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I had the pleasure of tasting many of these wines during a recent visit to the country. What’s important to mention here, too, is that the wines really shine especially with Greek food, which is rich in flavor and features lots of fresh Mediterranean vegetables, like eggplant and tomato, as well as plenty of meat, feta cheese, and dolmas. So, ideally, that would be the way to enjoy the wines; however, I did recently have a fantastic 2013 Xinomavro from a producer named Oenos at a restaurant here in Paris (cute place called Tannat, in the 11ème), and it was perfect with duck. (Although Xinomavro with moussaka, that’s just, like, boom.)

moussaka!!! so good!

If you live in New York, I really recommend the restaurant Molyvos, where I first tasted many of these wines a couple years back with the very knowledgable wine director, Kamal Kouiri; the food is really delicious and classic.

Thanks for reading!

 

Meet Terre Mag This Weekend At #FOODBOOKFAIR2017

It’s been many months in the works–and it all started at that damn wine bar, Wildair, where I keep going back, again and again, unable to resist the funky wines, the fried shrimp dish, the raucous tattooed kitchen staff.

The hostess, as well, was incredibly friendly, and as I showed up more and more regularly, she always blessed our glasses with a much welcomed splash of Les Capriades pét-nat as we waited for our seats. Over time, I got to know her: Erika, an artist; I discovered her Instagram and fell deeply, madly in love with her wine- and food-themed gouache paintings. 

Finally, I got up the courage to blurt out, as she was ushering me to my seat one night: “I’m obsessed with your work. We have to collaborate!” Being modest, she blushed and adjusted her eyeglasses. Then she said, “Sure! Give me a call,” and filled my glass. We worked together for this article about natural wine on the Lower East Side for Food Republic, but we knew there could be something bigger. We began scheming, planning, brainstorming over coffee, grain bowls, and of course, wine.

Months later, Erika and I found our third counterpart, a talented food photographer and pop-up chef named Katie (she took the fantastic photo you see here, as well as most of the shots on our Instagram/Kickstarter) and we formed Terre Mag: an indie print mag about natural wines and heritage foods. 

This coming weekend, we will be representing Terre Mag at the Food Book Fair, taking place on Saturday and Sunday 12-4pm both days, at the Ace Hotel in Manhattan. For $5, you can pass through and meet tons of indie food mags like us. We’ll be giving away beautiful wine tote bags, printed with one of Erika’s original paintings, to a select handful (if you mention you saw my blog post, you’ll totally get a bag). Honestly, it’s a fun event–I’ve gone several years in a row–and a great place to meet people. So, get the F off Tinder, and go to Food Book Fair to flirt with some cool people who love to eat and drink well!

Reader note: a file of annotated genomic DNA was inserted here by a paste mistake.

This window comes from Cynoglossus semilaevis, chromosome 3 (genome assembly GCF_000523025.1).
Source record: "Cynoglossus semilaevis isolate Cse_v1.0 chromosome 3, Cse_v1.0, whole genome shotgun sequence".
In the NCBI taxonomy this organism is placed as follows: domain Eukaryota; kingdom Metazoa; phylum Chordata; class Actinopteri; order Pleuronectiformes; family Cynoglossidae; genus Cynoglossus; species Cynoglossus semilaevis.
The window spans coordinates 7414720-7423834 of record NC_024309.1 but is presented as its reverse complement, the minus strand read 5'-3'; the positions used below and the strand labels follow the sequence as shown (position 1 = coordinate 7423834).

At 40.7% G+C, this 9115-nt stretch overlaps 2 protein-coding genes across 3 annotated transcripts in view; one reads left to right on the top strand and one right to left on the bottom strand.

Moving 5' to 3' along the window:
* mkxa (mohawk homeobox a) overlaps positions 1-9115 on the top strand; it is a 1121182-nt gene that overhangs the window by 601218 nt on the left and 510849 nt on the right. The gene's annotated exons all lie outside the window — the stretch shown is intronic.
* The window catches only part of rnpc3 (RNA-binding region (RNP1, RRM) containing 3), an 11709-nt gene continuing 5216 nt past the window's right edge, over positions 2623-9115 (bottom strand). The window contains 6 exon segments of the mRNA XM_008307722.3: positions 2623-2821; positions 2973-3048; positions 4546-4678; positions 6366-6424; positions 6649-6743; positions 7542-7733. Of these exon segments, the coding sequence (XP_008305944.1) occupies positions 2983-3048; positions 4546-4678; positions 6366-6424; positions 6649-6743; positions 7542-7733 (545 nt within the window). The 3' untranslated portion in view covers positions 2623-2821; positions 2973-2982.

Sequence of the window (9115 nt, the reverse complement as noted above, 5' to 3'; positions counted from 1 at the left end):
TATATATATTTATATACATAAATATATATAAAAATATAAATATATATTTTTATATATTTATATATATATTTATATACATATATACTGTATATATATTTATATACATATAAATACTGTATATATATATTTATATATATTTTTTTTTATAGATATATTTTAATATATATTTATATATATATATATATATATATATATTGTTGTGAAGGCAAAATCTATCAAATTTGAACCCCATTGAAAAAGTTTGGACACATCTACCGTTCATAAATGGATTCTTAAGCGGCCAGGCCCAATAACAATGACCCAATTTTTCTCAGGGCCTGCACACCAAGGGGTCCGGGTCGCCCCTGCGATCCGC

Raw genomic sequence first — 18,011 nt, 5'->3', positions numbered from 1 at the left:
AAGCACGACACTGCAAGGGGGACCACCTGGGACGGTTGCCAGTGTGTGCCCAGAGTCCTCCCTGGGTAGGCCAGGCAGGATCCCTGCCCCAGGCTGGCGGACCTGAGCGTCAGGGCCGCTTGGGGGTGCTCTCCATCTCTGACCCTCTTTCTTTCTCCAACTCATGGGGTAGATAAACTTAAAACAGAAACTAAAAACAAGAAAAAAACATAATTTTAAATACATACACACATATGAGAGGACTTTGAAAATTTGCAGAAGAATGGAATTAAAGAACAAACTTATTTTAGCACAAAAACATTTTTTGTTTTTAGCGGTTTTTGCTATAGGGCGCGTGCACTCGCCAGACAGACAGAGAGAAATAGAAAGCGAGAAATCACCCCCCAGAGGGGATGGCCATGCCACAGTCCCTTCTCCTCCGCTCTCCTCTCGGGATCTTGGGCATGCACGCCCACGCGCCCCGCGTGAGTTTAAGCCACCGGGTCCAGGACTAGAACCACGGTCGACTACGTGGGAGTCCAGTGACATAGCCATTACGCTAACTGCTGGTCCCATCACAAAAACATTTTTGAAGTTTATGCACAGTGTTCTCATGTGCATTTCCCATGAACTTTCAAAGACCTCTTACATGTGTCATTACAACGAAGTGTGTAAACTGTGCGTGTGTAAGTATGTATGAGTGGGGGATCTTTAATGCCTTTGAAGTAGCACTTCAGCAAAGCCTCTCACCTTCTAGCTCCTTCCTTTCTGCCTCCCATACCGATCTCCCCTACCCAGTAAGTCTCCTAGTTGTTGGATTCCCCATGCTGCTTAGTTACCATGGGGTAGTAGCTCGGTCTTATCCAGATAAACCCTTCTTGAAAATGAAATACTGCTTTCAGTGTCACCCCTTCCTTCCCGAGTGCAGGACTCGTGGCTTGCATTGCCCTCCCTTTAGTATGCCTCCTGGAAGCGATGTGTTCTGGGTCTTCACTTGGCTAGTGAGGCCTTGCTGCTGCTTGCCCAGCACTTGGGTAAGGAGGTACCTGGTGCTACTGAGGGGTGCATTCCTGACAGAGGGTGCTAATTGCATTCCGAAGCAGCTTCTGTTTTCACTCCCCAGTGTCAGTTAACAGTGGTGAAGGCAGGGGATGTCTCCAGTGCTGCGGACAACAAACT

And more importantly, we need some early support for our Kickstarter! Check it out here. We have less than a month to raise $10K to get this biannual magazine going. Please go check out the Kickstarter and if you can, at least pre-order your copy of Terre Mag, and spread the word on social media (you can start by following our Instagram). Shout everywhere and anywhere about Terre Mag; your help is much appreciated.

Thank you so much!

Over and out, your fellow lover of sincere, wild, delicious terroir. 

 

Going Out For Brunch Sucks, Stay In And Drink These Delicious Springtime Wines

Probably should have posted this at the beginning of the weekend, but I was, uh, busy eating brunch? Anyway, for your future brunch needs, I’m in the April issue of Wine Enthusiast magazine sharing some expert pairing tips for wines that go well with easy brunch dishes. Check it out on newsstands, or read at the link here. (p.s. I believe that I am the first person to write about pét-nat in the printed pages of this magazine!)

also, just for fun, here’s this photo I found on the Internet:

Bubbles & Eggs at Egg Shop Nolita, March 15th

bubbles-and-eggs-flyerIn our culture, bubbly wines are too often reserved for special occasions or celebrations. But I strongly believe that, first of all, every day should be celebrated just a little bit, and definitely with delicious wine and food–and secondly, sparkling wines can be handcrafted, terroir-expressive wines with incredible flavor and personality. Bubbly is also fun because it comes in so many different forms–pét-nat, true Champagne and methode champenoise, off-dry, etc–and it’s so light and fresh and delicious.

On March 15th, for one night only, I’m pairing up with chef Nick Korbee at Egg Shop in Nolita, for a special 5-course meal featuring exceptional sparkling wines, with dishes paired to go with them. (Yes, we chose the wines first, and then decided on the dishes!) It’s going to be a lot of fun–the perfect mid-week, and mid-March, pick-up–and I’d love to see you there. Tickets can be purchased via this EventBrite link; there are two seatings but space is very limited, so act quickly. If you’re the kind of person who likes to dine solo (like me!), you’ll enjoy the spots at the bar, and you can high five me as I run around the restaurant like a crazy person with magnums of Gamay rosé. Oh, and there will be a special welcome cocktail, too, courtesy of Boukman Rhum. See you there on the 15th!

The Batshit Crazy (Literally!) Wines Of 2NaturKinder In Franconia

Michael and his father; picture by Holger Riegel
Michael and his father; picture by Holger Riegel

When the wines of an exciting, new European producer hit our shores here in New York, we all tend to go a little crazy.

Bat shit crazy, you might even say.